3. ^ Allen, N. E.; Grace, P. B.; Ginn, A.; Travis, R. C.; Roddam, A. W.; Appleby, P. N.; Key, T. (2007). "Phytanic acid: Measurement of plasma concentrations by gas–liquid chromatography–mass spectrometry analysis and associations with diet and other plasma fatty acids". British Journal of Nutrition 99 (3): 653–659. doi:10.1017/S000711450782407X. PMID 17868488.  edit
  4. ^ Brink, D. M.; Wanders, R. J. A. (2006). "Phytanic acid: Production from phytol, its breakdown and role in human disease". Cellular and Molecular Life Sciences 63 (15): 1752–1765. doi:10.1007/s00018-005-5463-y. PMID 16799769.  edit
  5. ^ Quintaliani, G.; Buoncristiani, U.; Orecchini, A.; Pierini, P.; Ricci, R.; Reboldi, G. P. (1994). "The Umbria Regional Registry for hemodialyzed and transplanted patients. Preliminary experience with an informatic procedure". Contributions to nephrology 109: 96–99. PMID 7956237.  edit
  6. ^ Komen, J. C.; Komen, R. J. A. (2007). "Peroxisomes, Refsum's disease and the α- and ω-oxidation of phytanic acid". Biochemical Society Transactions 35 (Pt 5): 865–869. doi:10.1042/BST0350865. PMID 17956234.  edit
  7. ^ Verhoeven, N. M.; Wanders, R. J.; Poll-The, B. T.; Saudubray, J. M.; Jakobs, C. (1998). "The metabolism of phytanic acid and pristanic acid in man: a review". Journal of Inherited Metabolic Disease 21 (7): 697–728. doi:10.1023/A:1005476631419. PMID 9819701.  edit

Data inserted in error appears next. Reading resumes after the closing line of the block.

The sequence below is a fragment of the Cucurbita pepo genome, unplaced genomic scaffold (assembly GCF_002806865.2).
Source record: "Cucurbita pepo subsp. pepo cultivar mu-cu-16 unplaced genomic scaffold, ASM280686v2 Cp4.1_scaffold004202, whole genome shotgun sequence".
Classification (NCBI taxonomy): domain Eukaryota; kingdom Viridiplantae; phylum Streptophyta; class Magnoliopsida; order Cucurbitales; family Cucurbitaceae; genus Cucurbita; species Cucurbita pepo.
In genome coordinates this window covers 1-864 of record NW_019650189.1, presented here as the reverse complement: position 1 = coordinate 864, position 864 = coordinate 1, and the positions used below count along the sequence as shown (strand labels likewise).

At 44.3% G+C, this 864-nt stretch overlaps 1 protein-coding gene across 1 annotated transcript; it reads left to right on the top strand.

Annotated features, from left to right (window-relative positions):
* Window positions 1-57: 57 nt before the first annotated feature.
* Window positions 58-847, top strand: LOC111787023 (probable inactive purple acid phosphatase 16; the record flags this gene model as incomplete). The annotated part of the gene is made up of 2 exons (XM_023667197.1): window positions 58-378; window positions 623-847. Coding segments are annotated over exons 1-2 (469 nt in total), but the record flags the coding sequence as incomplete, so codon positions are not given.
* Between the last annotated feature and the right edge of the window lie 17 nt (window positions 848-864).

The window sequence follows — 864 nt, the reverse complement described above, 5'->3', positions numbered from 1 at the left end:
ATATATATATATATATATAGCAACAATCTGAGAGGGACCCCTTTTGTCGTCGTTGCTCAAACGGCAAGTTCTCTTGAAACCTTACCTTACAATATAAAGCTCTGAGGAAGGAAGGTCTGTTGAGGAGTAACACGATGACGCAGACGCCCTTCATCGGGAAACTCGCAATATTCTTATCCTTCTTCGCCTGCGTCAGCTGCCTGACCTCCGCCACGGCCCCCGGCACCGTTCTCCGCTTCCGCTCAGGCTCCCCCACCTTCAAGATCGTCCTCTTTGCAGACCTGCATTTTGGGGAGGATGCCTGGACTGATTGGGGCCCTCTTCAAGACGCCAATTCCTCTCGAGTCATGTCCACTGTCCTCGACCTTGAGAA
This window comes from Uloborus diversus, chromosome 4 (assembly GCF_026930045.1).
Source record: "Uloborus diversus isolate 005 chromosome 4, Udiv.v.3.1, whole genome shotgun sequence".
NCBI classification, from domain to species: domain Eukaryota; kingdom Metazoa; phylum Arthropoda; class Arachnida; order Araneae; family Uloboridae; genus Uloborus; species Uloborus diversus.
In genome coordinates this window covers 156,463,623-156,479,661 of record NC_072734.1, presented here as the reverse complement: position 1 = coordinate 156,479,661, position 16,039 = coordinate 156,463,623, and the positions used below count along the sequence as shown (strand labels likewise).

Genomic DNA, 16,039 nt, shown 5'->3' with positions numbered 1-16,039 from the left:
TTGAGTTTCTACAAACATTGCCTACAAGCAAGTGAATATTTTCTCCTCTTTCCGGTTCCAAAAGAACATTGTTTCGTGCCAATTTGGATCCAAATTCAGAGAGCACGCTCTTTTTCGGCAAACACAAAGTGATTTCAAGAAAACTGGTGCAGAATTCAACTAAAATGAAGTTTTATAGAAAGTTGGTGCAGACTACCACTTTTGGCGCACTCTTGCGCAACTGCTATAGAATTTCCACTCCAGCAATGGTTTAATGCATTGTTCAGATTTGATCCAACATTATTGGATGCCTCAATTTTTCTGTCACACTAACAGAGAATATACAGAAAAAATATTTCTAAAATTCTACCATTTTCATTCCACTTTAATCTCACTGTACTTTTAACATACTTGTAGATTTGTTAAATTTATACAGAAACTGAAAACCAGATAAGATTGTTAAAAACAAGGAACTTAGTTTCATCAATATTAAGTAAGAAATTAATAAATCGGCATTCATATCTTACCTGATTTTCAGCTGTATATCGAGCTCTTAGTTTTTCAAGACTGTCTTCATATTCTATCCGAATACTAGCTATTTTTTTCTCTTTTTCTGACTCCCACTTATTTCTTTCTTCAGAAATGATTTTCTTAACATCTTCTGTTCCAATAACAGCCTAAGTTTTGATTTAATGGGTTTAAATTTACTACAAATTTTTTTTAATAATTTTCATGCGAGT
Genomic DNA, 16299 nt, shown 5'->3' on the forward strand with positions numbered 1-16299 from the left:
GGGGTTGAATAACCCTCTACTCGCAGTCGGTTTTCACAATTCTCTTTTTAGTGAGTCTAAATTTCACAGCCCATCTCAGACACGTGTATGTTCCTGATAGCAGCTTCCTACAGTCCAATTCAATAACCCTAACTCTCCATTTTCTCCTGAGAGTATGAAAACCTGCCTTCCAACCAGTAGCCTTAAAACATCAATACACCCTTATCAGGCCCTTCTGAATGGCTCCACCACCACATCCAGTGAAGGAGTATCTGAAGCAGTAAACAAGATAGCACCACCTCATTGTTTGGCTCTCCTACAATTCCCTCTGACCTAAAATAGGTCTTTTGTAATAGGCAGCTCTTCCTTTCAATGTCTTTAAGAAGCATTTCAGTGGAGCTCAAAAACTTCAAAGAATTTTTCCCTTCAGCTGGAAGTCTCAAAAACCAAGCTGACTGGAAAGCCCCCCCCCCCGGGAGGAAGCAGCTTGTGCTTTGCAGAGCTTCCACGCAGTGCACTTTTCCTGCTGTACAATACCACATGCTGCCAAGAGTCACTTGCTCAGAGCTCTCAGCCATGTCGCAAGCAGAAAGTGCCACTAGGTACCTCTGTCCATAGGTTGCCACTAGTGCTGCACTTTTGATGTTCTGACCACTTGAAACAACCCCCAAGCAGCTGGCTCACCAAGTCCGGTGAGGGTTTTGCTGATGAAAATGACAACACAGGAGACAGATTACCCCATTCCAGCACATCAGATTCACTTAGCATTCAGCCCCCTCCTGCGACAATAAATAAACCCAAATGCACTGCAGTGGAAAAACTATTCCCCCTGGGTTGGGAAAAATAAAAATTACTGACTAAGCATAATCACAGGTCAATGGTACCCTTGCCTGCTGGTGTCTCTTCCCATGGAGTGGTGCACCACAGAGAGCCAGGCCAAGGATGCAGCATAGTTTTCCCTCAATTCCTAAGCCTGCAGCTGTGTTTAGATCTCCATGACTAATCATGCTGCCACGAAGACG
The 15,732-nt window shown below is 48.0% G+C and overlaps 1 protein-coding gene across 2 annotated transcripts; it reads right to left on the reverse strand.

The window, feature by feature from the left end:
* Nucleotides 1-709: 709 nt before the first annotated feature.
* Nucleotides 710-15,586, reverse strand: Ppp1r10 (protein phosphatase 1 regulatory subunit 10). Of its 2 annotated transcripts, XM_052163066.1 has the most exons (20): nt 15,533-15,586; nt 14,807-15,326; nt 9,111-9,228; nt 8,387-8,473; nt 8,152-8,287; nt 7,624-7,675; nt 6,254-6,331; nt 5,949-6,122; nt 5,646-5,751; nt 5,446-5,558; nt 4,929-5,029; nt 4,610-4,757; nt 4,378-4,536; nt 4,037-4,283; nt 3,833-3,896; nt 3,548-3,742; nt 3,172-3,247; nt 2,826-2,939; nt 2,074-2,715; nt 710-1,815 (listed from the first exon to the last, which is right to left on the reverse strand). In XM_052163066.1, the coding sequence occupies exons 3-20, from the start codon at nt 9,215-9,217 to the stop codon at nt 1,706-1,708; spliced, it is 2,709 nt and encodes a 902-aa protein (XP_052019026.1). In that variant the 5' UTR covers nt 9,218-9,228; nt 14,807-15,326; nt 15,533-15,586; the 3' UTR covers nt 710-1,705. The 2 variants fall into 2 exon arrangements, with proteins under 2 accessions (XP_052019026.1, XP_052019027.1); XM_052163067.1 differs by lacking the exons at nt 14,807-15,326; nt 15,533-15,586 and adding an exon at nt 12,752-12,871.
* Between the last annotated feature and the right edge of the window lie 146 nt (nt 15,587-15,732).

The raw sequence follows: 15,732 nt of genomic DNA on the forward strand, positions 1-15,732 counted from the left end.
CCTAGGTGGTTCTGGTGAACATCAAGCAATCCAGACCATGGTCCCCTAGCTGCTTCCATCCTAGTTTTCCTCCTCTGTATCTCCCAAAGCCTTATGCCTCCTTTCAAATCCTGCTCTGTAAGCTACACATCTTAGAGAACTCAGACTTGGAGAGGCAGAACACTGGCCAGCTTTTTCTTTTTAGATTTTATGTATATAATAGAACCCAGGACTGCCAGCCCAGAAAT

8. ^ Watkins, P. A.; Moser, A. B.; Toomer, C. B.; Steinberg, S. J.; Moser, H. W.; Karaman, M. W.; Ramaswamy, K.; Siegmund, K. D.; Lee, D. R.; Ely, J. J.; Ryder, O. A.; Hacia, J. G. (2010). "Identification of differences in human and great ape phytanic acid metabolism that could influence gene expression profiles and physiological functions". BMC Physiology 10: 19. doi:10.1186/1472-6793-10-19. PMC 2964658. PMID 20932325.  edit
  9. ^ Moser, A. B.; Hey, J.; Dranchak, P. K.; Karaman, M. W.; Zhao, J.; Cox, L. A.; Ryder, O. A.; Hacia, J. G. (2013). "Diverse captive non-human primates with phytanic acid-deficient diets rich in plant products have substantial phytanic acid levels in their red blood cells". Lipids in Health and Disease 12 (1): 10. doi:10.1186/1476-511X-12-10. PMID 23379307.  edit
  10. ^ Rezanka, T., Dembitsky, V. M. 1993. Isoprenoid polyunsaturated fatty acids from freshwater sponges. Journal of Natural Products 56, 1898-1904.
  11. ^ Venci, F.V. and Morton, T.C. 1998. The shield defense of the sumac flea beetle, Blepharida rhois (Chrysomelidae: Alticinae). Chemoecology 8, 25-32.
  12. ^ Gloerich, J.; Van Vlies, N.; Jansen, G. A.; Denis, S.; Ruiter, J. P. N.; Van Werkhoven, M. A.; Duran, M.; Vaz, F. M.; Wanders, R. J. A. (2005). "A phytol-enriched diet induces changes in fatty acid metabolism in mice both via PPAR -dependent and -independent pathways". The Journal of Lipid Research 46 (4): 716. doi:10.1194/jlr.M400337-JLR200.  edit
  13. ^ Kitareewan, S.; Burka, L. T.; Tomer, K. B.; Parker, C. E.; Deterding, L. J.; Stevens, R. D.; Forman, B. M.; Mais, D. E.; Heyman, R. A.; McMorris, T.; Weinberger, C. (1996). "Phytol metabolites are circulating dietary factors that activate the nuclear receptor RXR". Molecular Biology of the Cell 7 (8): 1153–1166. doi:10.1091/mbc.7.8.1153. PMC 275969. PMID 8856661.  edit